The headlines looked disastrous; we were 12th in the healthy life expectancy table for developed nations.
But look closely and the difference is a small one.
The Spanish are top of the league (and not just at football) with 70.9 years of healthy life expected at birth, while we expect 68.6 years.
Good healthcare contributes only 20 per cent to our healthy lifespans; the rest is up to us – diet, exercise, alcohol and cigarette intake and weight.
I am assuming the opposite of being healthy is having a health problem that either affects lifestyle or reduces our ability to do something that we have previously done.
The implications for the rise in retirement age are important. Ill health and retirement will coincide and that is clearly not good.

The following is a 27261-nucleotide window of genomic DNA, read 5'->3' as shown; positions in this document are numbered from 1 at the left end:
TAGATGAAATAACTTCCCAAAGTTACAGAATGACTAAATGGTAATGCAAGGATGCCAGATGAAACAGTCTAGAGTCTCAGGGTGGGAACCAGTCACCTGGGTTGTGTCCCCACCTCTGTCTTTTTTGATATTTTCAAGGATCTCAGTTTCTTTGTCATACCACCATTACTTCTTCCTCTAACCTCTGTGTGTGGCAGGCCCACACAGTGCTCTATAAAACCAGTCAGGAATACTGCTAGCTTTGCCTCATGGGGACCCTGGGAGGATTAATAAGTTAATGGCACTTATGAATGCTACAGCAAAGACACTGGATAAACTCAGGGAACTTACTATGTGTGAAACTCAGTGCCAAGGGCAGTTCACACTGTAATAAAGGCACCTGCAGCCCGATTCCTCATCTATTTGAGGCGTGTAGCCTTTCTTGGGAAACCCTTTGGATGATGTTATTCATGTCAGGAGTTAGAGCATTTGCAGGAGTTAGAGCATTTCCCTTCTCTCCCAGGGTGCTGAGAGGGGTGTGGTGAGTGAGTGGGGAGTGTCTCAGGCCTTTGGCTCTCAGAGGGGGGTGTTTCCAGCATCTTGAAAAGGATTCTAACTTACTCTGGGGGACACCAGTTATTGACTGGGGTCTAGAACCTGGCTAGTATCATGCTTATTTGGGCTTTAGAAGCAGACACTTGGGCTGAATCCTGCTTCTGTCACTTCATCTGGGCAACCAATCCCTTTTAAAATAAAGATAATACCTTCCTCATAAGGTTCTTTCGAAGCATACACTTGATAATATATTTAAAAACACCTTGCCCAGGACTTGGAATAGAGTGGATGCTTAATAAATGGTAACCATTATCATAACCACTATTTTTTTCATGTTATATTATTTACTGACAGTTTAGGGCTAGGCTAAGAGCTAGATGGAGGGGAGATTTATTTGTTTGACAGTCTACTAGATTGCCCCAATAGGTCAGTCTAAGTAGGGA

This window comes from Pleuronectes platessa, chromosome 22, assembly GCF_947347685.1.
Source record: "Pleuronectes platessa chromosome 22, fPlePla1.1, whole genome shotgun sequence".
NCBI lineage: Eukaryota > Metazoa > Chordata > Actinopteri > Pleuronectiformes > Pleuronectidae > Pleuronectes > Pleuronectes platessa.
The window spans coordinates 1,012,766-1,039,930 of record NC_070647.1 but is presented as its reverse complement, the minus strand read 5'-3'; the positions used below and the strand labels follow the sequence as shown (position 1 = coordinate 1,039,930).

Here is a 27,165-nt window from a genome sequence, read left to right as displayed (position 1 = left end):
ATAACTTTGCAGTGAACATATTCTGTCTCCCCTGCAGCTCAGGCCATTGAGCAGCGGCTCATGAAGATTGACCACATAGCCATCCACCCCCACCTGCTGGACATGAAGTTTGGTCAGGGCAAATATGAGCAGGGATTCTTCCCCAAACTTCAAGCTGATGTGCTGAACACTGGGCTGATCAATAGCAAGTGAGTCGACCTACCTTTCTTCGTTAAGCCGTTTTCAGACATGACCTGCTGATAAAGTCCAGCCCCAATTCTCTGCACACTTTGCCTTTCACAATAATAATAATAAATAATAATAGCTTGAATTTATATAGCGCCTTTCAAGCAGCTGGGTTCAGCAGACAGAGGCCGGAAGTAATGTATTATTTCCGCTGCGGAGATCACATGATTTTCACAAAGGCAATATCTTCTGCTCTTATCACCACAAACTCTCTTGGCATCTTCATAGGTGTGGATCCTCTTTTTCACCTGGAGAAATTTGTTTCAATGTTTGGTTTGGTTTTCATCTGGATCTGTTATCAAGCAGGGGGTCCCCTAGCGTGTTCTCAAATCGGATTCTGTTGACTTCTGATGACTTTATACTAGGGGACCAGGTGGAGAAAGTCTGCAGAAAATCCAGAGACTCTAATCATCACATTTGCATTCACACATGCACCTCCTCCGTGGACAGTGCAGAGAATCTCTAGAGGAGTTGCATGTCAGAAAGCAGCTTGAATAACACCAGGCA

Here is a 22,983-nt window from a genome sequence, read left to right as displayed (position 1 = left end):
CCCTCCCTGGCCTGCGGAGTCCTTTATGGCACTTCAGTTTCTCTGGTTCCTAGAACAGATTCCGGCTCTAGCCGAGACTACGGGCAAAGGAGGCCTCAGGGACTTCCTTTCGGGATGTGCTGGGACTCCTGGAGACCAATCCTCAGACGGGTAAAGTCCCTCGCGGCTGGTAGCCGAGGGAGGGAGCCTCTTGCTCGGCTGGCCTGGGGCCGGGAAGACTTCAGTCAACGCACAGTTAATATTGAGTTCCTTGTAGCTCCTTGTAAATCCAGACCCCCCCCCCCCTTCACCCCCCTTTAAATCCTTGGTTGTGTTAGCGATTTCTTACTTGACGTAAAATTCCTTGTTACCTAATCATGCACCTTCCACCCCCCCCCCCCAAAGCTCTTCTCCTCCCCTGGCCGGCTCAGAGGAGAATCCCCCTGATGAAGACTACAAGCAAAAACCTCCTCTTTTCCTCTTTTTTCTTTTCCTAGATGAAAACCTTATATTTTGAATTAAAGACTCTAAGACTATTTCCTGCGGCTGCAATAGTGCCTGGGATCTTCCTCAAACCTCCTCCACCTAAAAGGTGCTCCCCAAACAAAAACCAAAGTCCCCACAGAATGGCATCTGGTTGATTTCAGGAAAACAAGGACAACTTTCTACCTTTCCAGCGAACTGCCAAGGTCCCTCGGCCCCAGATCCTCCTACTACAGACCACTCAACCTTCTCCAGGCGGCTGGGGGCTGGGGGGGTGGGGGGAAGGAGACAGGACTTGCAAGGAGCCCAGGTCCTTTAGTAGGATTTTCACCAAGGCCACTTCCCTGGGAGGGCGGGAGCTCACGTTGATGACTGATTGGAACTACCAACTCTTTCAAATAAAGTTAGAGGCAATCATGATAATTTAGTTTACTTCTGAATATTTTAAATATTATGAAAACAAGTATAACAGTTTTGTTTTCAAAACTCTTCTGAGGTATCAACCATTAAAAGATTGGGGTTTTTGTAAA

What is worse is the north-south health divide.
People who live in the north are 20 per cent more likely to die before the age of 75 than those in the south.
And this gap is growing.
If we think in economic terms only, this means all of us will have to work longer but a significant number of us will already be unwell when we retire and will die not many years after retirement.
There is an inherent unfairness in all of this so perhaps retirement should be offered earlier to people who live in the north while the southerners should work a year or two longer.
And for us who live in the Midlands we should be offered something in the middle – now there’s an idea.